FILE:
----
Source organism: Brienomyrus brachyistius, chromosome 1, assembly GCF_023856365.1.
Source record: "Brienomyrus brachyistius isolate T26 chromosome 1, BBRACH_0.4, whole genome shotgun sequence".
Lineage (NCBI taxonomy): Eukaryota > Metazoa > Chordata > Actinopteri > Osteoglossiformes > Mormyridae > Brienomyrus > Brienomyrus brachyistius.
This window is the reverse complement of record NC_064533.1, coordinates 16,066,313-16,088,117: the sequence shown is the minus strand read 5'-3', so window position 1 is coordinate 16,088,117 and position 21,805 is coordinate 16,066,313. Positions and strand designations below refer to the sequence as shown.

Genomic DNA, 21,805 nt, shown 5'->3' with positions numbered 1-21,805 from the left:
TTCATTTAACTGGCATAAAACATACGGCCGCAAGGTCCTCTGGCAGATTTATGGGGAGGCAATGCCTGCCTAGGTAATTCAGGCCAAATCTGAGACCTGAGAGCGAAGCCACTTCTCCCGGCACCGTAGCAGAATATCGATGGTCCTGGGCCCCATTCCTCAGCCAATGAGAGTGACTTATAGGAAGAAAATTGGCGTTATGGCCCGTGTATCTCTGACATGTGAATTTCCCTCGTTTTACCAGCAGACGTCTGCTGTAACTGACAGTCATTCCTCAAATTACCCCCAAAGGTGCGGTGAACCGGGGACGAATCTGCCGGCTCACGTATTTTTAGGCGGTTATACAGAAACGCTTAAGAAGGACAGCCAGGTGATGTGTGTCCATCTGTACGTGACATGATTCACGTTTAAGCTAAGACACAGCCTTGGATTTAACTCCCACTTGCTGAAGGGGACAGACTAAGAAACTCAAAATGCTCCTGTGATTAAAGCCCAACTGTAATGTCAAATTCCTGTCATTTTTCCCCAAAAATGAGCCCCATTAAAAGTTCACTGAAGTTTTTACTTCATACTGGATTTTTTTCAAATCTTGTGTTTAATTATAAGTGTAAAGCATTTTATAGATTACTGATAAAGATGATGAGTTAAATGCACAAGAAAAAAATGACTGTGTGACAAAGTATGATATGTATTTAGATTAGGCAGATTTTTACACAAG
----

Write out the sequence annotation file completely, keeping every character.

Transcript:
Source organism: Brienomyrus brachyistius, chromosome 1, assembly GCF_023856365.1.
Source record: "Brienomyrus brachyistius isolate T26 chromosome 1, BBRACH_0.4, whole genome shotgun sequence".
Lineage (NCBI taxonomy): Eukaryota > Metazoa > Chordata > Actinopteri > Osteoglossiformes > Mormyridae > Brienomyrus > Brienomyrus brachyistius.
This window is the reverse complement of record NC_064533.1, coordinates 16,066,313-16,088,117: the sequence shown is the minus strand read 5'-3', so window position 1 is coordinate 16,088,117 and position 21,805 is coordinate 16,066,313. Positions and strand designations below refer to the sequence as shown.

Genomic DNA, 21,805 nt, shown 5'->3' with positions numbered 1-21,805 from the left:
TTCATTTAACTGGCATAAAACATACGGCCGCAAGGTCCTCTGGCAGATTTATGGGGAGGCAATGCCTGCCTAGGTAATTCAGGCCAAATCTGAGACCTGAGAGCGAAGCCACTTCTCCCGGCACCGTAGCAGAATATCGATGGTCCTGGGCCCCATTCCTCAGCCAATGAGAGTGACTTATAGGAAGAAAATTGGCGTTATGGCCCGTGTATCTCTGACATGTGAATTTCCCTCGTTTTACCAGCAGACGTCTGCTGTAACTGACAGTCATTCCTCAAATTACCCCCAAAGGTGCGGTGAACCGGGGACGAATCTGCCGGCTCACGTATTTTTAGGCGGTTATACAGAAACGCTTAAGAAGGACAGCCAGGTGATGTGTGTCCATCTGTACGTGACATGATTCACGTTTAAGCTAAGACACAGCCTTGGATTTAACTCCCACTTGCTGAAGGGGACAGACTAAGAAACTCAAAATGCTCCTGTGATTAAAGCCCAACTGTAATGTCAAATTCCTGTCATTTTTCCCCAAAAATGAGCCCCATTAAAAGTTCACTGAAGTTTTTACTTCATACTGGATTTTTTTCAAATCTTGTGTTTAATTATAAGTGTAAAGCATTTTATAGATTACTGATAAAGATGATGAGTTAAATGCACAAGAAAAAAATGACTGTGTGACAAAGTATGATATGTATTTAGATTAGGCAGATTTTTACACAAG